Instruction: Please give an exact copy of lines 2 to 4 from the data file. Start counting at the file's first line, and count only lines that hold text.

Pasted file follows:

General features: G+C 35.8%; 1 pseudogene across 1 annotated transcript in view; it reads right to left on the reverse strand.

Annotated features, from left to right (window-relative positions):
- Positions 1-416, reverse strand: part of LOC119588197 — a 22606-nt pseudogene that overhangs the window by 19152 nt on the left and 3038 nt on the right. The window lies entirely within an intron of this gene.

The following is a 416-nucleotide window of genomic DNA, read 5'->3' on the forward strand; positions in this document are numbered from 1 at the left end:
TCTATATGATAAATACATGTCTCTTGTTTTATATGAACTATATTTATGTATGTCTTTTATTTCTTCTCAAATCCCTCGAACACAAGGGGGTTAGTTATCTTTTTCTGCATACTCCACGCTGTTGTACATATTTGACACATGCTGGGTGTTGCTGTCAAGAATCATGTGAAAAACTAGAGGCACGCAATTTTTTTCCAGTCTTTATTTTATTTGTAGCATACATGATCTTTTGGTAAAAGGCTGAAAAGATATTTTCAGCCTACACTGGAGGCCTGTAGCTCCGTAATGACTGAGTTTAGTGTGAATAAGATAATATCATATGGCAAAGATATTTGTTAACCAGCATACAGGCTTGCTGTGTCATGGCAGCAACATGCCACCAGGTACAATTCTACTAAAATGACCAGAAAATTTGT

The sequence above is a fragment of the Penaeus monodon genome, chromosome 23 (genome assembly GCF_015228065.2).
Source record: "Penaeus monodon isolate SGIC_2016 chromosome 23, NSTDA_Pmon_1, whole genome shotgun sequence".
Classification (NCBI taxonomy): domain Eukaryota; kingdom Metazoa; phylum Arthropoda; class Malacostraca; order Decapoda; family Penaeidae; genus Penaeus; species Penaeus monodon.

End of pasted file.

Annotated features, from left to right (window-relative positions):
- Positions 1-416, reverse strand: part of LOC119588197 — a 22606-nt pseudogene that overhangs the window by 19152 nt on the left and 3038 nt on the right. The window lies entirely within an intron of this gene.

The following is a 416-nucleotide window of genomic DNA, read 5'->3' on the forward strand; positions in this document are numbered from 1 at the left end: